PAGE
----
6. I recently started listening to books on CD in my car. The second one I worked through is How Few Remain, which is an alternate history novel based on the assumption that the South won the Civil War. First of all, I have a problem with the plausibility of the premise. I don't think one minor event (as in the book) could have changed the course of the war -- I think the industrial might of the North pre-determined the outcome. I was glad to see an essay in the book Alternate Gettysburgs from a pr [...]


    7. This is the first book in Harry Turtledove's alternate history TL-191 (Timeline-191) series, which consists of this stand-alone volume, plus two further trilogies, the American Front series and the American Empire series.The premise is that Special Order 191 (thus TL-191) by General Robert Lee was not lost as in actual history, but was put into action and caused the defeat of Union forces. Ultimately this caused the recognition of the Confederacy by Great Britain and France, creating two major A [...]


    8. The first piece of Turtledove I've ever read, and--I would argue--still one of my favorites.I think Turtledove is his best when he combines historical and non-historical characters. Furthermore, I appreciate when he gives a little more variability to those he selects as viewpoint characters. In this work, we have Abraham Lincoln, the disgraced former President, and Frederick Douglass, to provide the reader with two immensely unique views. I think I enjoy it more because, by actually telling the [...]


    9. All fiction asks "what if?" (What if a boy named Huck Finn ran away with a slave named Jim and sailed the Mississippi?) Science Fiction and Fantasy do this to an even greater extent (What if a scientist was able to re-animate a human corpse using lightning?) Within Sci-Fi & Fantasy the sub-genre of Alternative History takes actual events from History and asks what if they had happened differently (What if Hitler's Germany had won World War II?) Harry Turtledove is considered the master of Al [...]


    10. Alternate history is such a complicated but interesting field of writing. I love imagining the world as it might have been, and from Turtledove's more wild flights of fantasy (The World War II series where aliens invade in 1942, for instance) to his more pointed, alternate-for-the-sake-of-reading-historical-figures pieces (like the excellent "Guns of the South") he proves himself a thorough historian and an imaginative fiction writer.I have my issues with the way Turtledove likes to write from s [...]


    11. I'm actually a little shocked that I hadn't read this before. Seriously? Revisionist history about if the South had won? Lincoln a Socialist? Custer a crazy person? Stonewall Jackson alive? FREAKING LONGSTREET FOR PRESIDENT?!?!?! So yeah, the book is pretty much right up my alley. But the book is LOOOOOOONG. And I read trashy fantasy, so I have a pretty high tolerance for lengthy books. Even I started to fade about 60% in (according to my Kindle). It's possible I just wasn't in the mood for such [...]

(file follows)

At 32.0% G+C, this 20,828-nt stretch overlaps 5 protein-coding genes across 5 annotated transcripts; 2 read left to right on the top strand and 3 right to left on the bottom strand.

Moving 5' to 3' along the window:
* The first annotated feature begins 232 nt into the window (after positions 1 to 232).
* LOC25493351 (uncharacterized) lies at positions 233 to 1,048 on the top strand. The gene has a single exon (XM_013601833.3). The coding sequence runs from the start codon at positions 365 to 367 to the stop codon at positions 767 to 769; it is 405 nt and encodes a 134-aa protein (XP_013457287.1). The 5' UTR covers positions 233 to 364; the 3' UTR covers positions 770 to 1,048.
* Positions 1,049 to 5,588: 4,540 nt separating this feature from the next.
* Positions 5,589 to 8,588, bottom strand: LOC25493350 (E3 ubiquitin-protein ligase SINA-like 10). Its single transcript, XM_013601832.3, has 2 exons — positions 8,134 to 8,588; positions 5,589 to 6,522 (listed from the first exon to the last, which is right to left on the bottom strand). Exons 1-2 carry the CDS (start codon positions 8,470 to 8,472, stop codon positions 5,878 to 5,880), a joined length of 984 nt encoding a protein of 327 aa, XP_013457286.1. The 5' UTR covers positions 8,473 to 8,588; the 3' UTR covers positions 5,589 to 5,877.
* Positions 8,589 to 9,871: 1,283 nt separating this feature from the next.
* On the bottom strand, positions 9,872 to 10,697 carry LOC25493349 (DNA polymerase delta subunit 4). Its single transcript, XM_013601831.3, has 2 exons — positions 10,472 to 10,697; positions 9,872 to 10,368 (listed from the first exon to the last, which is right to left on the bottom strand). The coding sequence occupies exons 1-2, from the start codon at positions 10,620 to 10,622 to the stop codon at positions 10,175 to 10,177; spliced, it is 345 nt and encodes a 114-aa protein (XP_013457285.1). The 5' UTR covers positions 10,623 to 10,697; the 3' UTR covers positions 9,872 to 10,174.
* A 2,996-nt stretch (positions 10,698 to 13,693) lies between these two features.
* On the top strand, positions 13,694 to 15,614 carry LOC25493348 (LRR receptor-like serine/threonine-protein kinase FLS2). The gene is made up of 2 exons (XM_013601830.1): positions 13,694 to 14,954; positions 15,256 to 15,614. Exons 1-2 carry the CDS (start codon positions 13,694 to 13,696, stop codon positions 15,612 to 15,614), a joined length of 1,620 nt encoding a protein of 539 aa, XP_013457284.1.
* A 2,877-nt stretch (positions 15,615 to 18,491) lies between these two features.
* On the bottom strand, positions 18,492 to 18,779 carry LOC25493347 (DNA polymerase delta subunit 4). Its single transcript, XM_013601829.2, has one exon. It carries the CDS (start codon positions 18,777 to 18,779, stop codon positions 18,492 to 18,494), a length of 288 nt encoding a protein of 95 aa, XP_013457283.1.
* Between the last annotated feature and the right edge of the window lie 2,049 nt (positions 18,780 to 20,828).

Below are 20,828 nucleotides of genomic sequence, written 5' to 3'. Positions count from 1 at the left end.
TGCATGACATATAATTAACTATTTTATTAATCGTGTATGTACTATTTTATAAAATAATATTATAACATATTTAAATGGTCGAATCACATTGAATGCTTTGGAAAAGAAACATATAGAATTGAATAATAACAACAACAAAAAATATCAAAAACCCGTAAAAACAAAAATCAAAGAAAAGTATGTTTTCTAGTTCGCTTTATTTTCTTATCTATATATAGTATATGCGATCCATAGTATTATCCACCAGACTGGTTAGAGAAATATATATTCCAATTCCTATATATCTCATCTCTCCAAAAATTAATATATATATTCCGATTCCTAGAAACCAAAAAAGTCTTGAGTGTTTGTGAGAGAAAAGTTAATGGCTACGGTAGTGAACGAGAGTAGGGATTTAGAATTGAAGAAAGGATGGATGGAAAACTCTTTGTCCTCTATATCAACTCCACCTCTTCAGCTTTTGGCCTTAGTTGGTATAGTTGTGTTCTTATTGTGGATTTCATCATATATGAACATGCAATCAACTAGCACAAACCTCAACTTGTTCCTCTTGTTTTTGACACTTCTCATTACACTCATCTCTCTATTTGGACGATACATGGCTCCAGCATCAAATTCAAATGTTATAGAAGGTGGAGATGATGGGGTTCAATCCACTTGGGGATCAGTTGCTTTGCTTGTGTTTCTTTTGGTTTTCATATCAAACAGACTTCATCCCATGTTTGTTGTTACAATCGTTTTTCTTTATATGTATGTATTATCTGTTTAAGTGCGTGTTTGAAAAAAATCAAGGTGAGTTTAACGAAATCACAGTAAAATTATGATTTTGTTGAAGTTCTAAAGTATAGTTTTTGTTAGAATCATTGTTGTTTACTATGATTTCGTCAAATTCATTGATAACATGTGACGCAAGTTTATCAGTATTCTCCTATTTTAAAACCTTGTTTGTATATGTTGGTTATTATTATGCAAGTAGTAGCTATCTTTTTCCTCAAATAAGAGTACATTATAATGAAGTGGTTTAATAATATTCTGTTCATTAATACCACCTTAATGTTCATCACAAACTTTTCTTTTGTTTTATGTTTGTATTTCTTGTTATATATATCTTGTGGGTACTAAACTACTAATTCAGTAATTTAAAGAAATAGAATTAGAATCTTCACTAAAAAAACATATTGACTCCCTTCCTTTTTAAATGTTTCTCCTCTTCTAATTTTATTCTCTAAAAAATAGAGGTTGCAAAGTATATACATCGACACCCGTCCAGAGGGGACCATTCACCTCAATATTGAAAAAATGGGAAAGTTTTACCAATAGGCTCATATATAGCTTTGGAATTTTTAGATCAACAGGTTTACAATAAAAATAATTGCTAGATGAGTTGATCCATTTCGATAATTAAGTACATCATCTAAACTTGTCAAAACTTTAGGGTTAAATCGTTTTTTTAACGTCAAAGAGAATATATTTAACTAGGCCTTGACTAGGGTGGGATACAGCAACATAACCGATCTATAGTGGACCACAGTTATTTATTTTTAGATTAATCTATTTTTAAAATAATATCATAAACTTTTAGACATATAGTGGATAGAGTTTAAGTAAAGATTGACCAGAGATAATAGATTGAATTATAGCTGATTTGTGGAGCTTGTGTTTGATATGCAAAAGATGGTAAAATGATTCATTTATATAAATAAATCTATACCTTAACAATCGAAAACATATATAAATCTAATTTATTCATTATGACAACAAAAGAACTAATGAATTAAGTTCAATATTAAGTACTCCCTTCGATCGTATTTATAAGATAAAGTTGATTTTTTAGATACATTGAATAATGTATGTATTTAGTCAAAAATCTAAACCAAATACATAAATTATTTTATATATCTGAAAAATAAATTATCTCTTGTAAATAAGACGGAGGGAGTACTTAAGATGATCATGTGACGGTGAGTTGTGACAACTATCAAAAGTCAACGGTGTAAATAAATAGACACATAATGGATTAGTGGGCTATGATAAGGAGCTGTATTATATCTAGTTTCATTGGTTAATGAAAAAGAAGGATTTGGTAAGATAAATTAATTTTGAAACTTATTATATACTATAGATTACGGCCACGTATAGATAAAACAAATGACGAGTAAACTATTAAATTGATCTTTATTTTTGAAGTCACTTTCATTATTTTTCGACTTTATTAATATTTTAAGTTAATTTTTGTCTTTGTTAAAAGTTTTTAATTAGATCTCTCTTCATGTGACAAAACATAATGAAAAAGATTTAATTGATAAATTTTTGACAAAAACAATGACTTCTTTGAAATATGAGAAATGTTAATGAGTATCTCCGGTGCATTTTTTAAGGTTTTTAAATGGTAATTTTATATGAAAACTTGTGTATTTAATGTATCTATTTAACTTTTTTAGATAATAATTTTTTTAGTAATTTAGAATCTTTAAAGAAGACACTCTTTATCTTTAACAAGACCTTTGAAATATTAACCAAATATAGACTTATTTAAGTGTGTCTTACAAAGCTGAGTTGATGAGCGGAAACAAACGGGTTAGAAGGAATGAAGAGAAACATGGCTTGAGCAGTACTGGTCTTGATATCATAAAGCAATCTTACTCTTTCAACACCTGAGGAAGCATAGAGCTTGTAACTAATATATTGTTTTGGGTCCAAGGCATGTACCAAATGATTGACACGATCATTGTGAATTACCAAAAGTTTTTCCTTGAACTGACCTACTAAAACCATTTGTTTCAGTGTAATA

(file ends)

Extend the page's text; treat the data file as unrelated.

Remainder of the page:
12. Fantastic book. Unfortunately, Harry Turtledove's writing style as well as themes do get repetitive. However, this is more than made up for by his spectacular glimpses into what-if. I recommend the entire 11 book saga. The Great War: American Front The Great War: Walk in HellThe Great War: BreakthroughsBlood & Iron The Center Cannot Hold The Victorious Opposition Return EngagementThe GrappleDrive to the EastIn at the Death


    13. Alternate history has been something I have, with some notable exceptions, shunned since its rise to prominence in the early '90s on the assumption that it lends itself to lazy writing: don't like the circumstances? just change the world to suit!The exceptions prove the rule: Robert Harris' 'Fatherland' and Philip K. Dick's 'The Man in the High Castle'.As Turtledove is the name most associated with the form I felt the need to read something by him to validate my assumptions.The setting of the st [...]


    14. I'm afraid I read this one out of order. Back last year, I happened to stumble across The Great War: American Front, which tells a tale of World War I in a world where the Confederate States of America is an actuality. The characters in the book referred, from time to time, about a second War between the States that had occurred in the 1880s and had served to create deeper divisions between the North and the South. I found myself wishing that I could also read that tale, foolishly unaware that i [...]


    15. While well-written, deeply descriptive, and obviously thoroughly researched - the novel left me feeling just ho-hum. While the premise of the South winning the civil war, and then another war breaking out is intriguing and exciting, I feel this book doesn't live up to the potential. I love the characters in this book. All are well-developed. The narrative is descriptive to the point that I can see it clearly in my mind. However, it fails to live up to the grand scope that "second civil war" brin [...]


    16. Fun alternative history! Pivotal event is during the Civil War, just prior to Antietam, when an aide to Lee drops the battle plans for Union troops to find later. As a result, the North wins Antietam, England and France comes in on the Union side, and the South ultimately loses the war. In this version, those papers are NOT dropped, and the South wins the war in 1862. The major part of this book takes place in 1881, when the CSA purchases the states of Sonora and Chihuahua from Mexico, enabling [...]